Rediff.com  » Business » Devdas memorabilia go under the hammer

Devdas memorabilia go under the hammer

April 12, 2003 13:48 IST

Recall the scene in Devdas where Shah Rukh Khan and Jackie Shroff have been drinking and throwing glasses to shatter on the floor. Well, it seems, after all the takes, one glass survived the ordeal. Remember Madhuri Dixit gyrating to Maar Dala in a costume that weighed 10 kilos?

The surviving glass and Madhuri's costume are among the Rs 3 crore (Rs 30 million) worth of Devdas memorabilia up for auction on baazee.com's site from the second week of April as part of an exclusive arrangement with producer Bharat Shah.

The historic glass is expected to fetch between Rs 20,000 and Rs 25,000 while Madhuri's Maar Dala costume is expected to start at Rs 2.5 lakh (Rs 250,000).

Unlike other film units that mostly put up clothes and jewellery for sale, the Devdas auction is unique in that it will also include as many as 50 props. The final list of items is still being negotiated with Shah, though the clothes and jewellery are a certainty.

"All the props from Devdas, like the chair, the suspenders and tie he wore, the puja thalis and paintings and, of course, the memorable ghungroos, are likely to be up for sale from April 14," said Navin Mistry, manager, Bollywood category, at baazee.com.

The idea to auction Devdas memorabilia came up as a result of a growing number of enquiries from baazee customers.

Said Shah, "People, especially Non Resident Indians, are very interested in Bollywood. It is because of this that they are happy if they can own something that their favourite stars have worn or used in the film."

Adds Mistry, "We got cards signed by stars and auctioned them to aid charities. There are a lot of people around the world who don't mind shelling out a fortune even for a small card when it is for a worthy cause."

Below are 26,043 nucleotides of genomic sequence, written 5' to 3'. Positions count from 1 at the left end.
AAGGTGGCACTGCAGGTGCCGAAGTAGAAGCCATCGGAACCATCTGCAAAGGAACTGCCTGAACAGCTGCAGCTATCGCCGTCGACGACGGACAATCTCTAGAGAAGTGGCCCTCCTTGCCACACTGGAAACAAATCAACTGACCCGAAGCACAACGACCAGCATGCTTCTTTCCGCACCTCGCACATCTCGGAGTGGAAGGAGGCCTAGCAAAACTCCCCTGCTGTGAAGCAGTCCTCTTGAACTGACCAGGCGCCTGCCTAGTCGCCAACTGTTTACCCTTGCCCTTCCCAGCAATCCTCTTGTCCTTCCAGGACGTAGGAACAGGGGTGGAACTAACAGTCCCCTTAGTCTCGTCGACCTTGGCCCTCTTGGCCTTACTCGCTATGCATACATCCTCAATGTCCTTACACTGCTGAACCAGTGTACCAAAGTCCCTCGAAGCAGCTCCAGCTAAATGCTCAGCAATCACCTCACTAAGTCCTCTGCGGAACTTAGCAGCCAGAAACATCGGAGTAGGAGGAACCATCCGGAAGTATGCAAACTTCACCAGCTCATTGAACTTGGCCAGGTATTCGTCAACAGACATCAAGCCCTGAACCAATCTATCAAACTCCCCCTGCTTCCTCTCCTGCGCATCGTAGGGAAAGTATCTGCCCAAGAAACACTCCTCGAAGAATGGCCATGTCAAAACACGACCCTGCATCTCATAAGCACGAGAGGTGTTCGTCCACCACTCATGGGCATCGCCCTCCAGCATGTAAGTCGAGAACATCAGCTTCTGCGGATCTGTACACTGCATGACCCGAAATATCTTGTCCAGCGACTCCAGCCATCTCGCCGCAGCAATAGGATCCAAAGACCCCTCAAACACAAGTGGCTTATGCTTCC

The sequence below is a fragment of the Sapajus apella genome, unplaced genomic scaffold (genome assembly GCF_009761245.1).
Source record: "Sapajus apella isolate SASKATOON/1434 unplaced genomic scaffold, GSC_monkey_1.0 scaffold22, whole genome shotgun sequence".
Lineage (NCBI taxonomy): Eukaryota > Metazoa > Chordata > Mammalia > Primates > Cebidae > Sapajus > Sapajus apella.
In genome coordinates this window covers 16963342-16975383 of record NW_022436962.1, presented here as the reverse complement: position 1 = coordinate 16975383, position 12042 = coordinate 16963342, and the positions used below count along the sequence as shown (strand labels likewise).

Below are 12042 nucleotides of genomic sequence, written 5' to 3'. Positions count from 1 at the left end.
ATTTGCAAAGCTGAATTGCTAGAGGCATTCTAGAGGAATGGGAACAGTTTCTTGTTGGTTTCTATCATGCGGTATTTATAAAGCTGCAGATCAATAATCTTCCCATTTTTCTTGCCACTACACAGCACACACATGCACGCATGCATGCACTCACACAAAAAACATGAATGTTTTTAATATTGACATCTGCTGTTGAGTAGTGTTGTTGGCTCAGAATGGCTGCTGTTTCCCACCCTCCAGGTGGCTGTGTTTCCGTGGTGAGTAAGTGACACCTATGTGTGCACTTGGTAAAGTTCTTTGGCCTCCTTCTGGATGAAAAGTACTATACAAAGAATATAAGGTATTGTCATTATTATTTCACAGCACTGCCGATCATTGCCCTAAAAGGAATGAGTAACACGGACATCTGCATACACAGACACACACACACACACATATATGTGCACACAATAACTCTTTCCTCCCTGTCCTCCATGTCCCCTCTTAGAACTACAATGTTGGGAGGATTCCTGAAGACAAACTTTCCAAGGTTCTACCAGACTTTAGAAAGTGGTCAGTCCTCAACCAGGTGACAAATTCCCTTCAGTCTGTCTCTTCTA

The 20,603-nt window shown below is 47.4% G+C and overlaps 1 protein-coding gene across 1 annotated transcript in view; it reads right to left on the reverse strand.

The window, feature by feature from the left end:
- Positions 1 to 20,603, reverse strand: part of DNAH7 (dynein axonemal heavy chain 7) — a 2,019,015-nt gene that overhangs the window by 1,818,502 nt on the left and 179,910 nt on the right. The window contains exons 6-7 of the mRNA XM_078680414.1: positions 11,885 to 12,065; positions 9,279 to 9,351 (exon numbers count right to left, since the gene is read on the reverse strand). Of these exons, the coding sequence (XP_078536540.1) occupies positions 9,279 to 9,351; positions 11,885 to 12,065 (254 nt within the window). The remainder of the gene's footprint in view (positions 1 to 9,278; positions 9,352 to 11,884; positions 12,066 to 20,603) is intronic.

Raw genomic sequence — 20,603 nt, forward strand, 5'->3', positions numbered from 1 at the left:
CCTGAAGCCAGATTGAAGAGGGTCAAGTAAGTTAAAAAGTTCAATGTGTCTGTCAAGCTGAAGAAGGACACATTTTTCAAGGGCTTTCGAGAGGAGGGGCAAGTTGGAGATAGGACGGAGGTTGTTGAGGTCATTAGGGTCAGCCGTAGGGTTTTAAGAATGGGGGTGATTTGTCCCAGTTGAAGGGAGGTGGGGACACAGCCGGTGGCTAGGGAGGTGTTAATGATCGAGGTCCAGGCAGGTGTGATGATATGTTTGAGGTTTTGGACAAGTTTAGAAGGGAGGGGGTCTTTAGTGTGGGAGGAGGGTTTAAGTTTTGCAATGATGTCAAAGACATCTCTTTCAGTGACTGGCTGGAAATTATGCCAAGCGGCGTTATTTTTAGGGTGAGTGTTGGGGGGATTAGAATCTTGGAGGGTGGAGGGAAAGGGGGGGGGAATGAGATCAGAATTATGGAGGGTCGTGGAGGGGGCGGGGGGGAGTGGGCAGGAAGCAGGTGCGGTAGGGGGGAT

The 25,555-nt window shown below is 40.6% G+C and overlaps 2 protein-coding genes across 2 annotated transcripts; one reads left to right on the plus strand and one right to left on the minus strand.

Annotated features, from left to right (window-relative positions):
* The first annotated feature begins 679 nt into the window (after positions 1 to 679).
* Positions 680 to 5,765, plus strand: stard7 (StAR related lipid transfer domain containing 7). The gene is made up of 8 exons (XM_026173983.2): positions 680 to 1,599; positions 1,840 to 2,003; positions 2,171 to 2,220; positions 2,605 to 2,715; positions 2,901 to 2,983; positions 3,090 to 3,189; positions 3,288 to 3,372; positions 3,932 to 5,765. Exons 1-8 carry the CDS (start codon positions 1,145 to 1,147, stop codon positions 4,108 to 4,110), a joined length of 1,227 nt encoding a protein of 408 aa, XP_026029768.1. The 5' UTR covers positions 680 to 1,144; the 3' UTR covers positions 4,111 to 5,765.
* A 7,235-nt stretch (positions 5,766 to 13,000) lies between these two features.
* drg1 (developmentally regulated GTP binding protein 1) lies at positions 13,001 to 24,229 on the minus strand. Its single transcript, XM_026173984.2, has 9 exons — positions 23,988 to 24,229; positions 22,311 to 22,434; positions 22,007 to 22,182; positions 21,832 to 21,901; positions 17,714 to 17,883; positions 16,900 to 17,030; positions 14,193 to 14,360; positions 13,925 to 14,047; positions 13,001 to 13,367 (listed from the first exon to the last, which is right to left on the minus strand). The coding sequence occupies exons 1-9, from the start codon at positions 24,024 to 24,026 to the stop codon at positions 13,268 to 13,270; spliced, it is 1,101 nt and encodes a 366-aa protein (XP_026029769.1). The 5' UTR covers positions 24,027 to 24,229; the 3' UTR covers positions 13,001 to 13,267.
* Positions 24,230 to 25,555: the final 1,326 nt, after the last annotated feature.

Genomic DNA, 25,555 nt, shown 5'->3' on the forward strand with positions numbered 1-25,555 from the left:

Normally, film-makers recoup between 60 and 80 per cent of the amount spent on costumes from auctions. "These (Bollywood-related auctions) are good for producers who can partly recover their costs and also good for the merchandise industry," Mistry said.

Shah, however, says he is not looking at revenues. "I am only looking at only recovering my costs. Over and above that, whatever we make I plan to donate to charity for a good cause," he said.

Auctioning film memorabilia is expected to become a growing business for baazee. For instance, Mistry is also looking at auctioning props from Karan Johar's all-time hit Kabhi Khushi Kabhi Gham.

In addition, baazee has already established exclusive alliances with known production houses such as Rajshri Productions, Yash Chopra, Jhamu Sughand, Venus Records & Tapes, Tips, T-Series, Universal, Neha Arts, Boney Kapoor, Puja Films and Excel Entertainment to be their auction partners.

There are no estimates of how much baazee expects to raise from the Devdas auction.

One benchmark could be an offline auction that baazee organised in Delhi in September 2002 for Helpage India which fetched Rs 4 lakh for 18 items from various films.
Anusha Subramanian in Mumbai
SHARE THIS STORY